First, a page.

Need to know: Android Ice Cream Sandwich
If you believe Google, Ice Cream Sandwich isn’t just the latest 4.0 version of Android mobile OS that brings tablets and smartphones together at last – it’s also a way of life. According to Google Mobile boss Andy Rubin: “It’s intuitive and simple, beautiful , with everything that Google offers in cloud services 24 hours a day. It’s like your phone is acting on your behalf even when it’s sitting in your pocket.”
We’ll run through some of the new features below but they’re all aimed at three objectives: to enchant you, to simplify your life and (always a popular choice in the Stuff offices) to make you awesome. On the design side, there’s a new typeface called Roboto that has a clean, modern feel, as well as UI tweaks imported from, ahem, other mobile operating systems.
iOS ‘donates’ folders, instant photo uploads to the cloud (via Google+, natch) and an Action Bar that replaces the old physical navigation buttons. Palm’s WebOS hands over its nice flick-to-dismiss gesture that you can use throughout Android 4.0, for example to get rid of apps in the multi-task button, itself lifted from the tablet-only Honeycomb.
Widgets now have their own tab in the apps screen and can be stacked, scrolled and resized in a flash. You can finally grab an Android screenshot without rooting your device (just hit power and volume down), while the keyboard and voice input both get a performance refresh – although sadly there’s still no Swype built-in.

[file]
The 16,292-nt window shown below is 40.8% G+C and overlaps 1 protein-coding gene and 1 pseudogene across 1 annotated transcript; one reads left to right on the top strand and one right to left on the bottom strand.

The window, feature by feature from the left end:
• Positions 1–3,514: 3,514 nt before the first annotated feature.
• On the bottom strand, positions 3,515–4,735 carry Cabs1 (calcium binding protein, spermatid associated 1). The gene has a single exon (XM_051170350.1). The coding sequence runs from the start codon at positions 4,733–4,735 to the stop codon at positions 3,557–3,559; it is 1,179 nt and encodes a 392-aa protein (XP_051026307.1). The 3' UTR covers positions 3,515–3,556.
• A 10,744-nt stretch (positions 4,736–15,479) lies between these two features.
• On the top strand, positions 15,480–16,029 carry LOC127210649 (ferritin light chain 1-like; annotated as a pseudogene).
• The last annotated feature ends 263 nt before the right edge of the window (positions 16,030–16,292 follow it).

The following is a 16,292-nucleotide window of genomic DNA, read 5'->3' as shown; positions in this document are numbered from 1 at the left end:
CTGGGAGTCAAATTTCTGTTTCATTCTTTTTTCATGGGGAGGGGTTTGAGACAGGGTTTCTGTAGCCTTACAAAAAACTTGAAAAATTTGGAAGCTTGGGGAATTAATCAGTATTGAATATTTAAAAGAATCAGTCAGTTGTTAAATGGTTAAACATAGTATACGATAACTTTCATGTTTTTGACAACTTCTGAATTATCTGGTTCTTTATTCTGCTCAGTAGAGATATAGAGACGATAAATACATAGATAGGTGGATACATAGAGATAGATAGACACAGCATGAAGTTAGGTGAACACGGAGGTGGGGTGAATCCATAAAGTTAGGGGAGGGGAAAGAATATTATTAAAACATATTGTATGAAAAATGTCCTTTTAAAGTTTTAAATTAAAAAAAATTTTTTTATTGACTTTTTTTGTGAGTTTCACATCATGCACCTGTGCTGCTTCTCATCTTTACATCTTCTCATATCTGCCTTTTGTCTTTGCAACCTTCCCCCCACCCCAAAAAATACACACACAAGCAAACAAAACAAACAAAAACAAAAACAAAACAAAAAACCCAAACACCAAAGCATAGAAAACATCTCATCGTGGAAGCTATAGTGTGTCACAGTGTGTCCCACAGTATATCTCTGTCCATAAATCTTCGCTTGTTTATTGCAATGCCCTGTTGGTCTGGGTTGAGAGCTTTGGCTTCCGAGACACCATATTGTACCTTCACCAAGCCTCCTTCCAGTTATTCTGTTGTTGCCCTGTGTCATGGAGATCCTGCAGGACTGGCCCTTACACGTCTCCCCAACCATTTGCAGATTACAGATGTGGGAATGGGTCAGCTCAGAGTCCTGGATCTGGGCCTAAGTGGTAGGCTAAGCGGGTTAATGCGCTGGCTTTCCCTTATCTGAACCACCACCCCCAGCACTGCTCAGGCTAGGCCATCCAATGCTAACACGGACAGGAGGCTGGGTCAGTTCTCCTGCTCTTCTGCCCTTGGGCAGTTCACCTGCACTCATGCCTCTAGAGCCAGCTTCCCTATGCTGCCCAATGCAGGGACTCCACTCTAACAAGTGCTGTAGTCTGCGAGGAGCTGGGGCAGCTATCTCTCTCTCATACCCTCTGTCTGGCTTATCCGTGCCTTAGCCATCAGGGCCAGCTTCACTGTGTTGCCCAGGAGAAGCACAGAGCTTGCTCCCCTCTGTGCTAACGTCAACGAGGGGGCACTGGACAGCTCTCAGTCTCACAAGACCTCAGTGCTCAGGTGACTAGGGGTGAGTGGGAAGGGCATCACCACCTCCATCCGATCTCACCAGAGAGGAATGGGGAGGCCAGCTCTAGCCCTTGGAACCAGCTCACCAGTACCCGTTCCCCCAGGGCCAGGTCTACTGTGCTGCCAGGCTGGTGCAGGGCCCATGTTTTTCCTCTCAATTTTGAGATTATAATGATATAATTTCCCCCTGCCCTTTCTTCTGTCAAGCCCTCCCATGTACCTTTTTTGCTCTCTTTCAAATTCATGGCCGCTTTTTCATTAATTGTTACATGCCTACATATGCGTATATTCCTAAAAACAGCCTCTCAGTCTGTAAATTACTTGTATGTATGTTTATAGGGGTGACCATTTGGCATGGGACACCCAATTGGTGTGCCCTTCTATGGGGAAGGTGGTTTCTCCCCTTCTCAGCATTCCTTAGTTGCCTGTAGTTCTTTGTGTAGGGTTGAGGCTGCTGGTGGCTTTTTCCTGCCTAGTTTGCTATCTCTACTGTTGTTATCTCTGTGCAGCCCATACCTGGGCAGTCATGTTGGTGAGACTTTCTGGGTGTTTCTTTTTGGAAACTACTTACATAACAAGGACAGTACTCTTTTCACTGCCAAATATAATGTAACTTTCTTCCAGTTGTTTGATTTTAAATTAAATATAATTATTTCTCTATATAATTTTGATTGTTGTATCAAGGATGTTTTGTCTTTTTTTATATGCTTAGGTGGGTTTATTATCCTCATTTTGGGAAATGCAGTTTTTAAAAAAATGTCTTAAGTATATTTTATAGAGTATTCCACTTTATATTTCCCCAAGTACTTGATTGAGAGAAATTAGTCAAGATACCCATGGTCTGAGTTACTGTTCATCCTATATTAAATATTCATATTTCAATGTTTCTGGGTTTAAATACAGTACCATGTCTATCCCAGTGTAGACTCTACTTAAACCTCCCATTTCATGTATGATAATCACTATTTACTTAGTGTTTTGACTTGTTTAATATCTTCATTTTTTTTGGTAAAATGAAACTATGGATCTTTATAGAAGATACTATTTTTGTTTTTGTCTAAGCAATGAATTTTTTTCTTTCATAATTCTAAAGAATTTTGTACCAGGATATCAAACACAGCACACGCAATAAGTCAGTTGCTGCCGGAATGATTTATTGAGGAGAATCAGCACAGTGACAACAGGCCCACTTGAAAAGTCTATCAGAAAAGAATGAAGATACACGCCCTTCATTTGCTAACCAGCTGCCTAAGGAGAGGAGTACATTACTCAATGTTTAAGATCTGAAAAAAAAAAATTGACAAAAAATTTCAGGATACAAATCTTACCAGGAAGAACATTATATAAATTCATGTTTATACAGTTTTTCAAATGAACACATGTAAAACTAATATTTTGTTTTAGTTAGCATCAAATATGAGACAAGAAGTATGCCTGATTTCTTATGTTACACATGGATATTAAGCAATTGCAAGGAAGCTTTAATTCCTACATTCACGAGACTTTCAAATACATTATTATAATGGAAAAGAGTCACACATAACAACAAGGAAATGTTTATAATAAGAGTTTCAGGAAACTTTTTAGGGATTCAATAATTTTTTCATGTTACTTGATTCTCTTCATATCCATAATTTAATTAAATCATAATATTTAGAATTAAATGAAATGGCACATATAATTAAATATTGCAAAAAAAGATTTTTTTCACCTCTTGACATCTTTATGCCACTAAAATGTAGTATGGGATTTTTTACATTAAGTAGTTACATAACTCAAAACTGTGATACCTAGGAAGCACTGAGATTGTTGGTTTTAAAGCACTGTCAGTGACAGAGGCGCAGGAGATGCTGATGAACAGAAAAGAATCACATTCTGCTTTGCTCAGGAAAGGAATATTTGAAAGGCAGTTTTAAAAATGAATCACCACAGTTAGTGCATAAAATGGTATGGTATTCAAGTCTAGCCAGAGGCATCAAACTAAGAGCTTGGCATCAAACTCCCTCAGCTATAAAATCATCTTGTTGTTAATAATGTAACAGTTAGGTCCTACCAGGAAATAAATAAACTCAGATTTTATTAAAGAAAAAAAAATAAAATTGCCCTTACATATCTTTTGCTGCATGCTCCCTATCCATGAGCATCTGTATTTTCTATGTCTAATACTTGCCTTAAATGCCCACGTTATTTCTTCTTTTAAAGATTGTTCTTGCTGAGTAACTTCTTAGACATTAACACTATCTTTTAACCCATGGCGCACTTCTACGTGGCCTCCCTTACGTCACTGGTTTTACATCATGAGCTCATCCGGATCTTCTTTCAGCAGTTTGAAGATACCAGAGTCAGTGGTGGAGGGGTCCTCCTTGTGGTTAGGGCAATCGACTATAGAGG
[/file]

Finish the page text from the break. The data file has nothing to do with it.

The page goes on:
Android maintains its super-geek credentials with a data usage feature that charts your GB, warning you when you near your monthly limit and even cutting off mobile data if you’re feeling skint. Gmail makes the most of the new resolution to bump up previews to two lines and offers offline searching of your mail. Calendars now have a smooth pinch-to-zoom action that lets you drill down to the minutae of your agenda. Browsing supports up to 16 tabs (there’s confidence in Android’s multi-tasking ability), with a live preview of each – and bookmarks now synch automatically with Chrome browsers on your desktop or elsewhere.
Face Unlock lets you use your mug to access your phone, and the camera has had a suite of other improvements. Cutting the shutter lag to virtually zero will probably be the most useful, although a continuous panorama function where you just pan slowly from side to side is impressive, as are timelapse films, video snapshots, a basic image editor and automatically focusing on faces. There’s a more ‘magaziney’ photo gallery, too.
Google has rebranded all your Contacts as simply People, gathering up your favourites and most contacted buddies and giving everyone a dedicated Quick Contact Card. This pulls in photos and contact details from all manner of social networks (including Google+! Anyone? Anyone?), and lets you click through to see all their aggregated posts and updates.
Finally, Android Beam uses the NFC chipset inside the Samsung Galaxy Nexus to swap files, web pages and more just by touching two phones togethers. It’s works as a sort of super-Bump, but is smart enough to work with routes from Maps and even apps, where Beam-ing takes the second device straight to the Android Market to download it.
Ice Cream Sandwich has dozens more tweaks and changes – watch this space for a full rundown once we get our hands on it.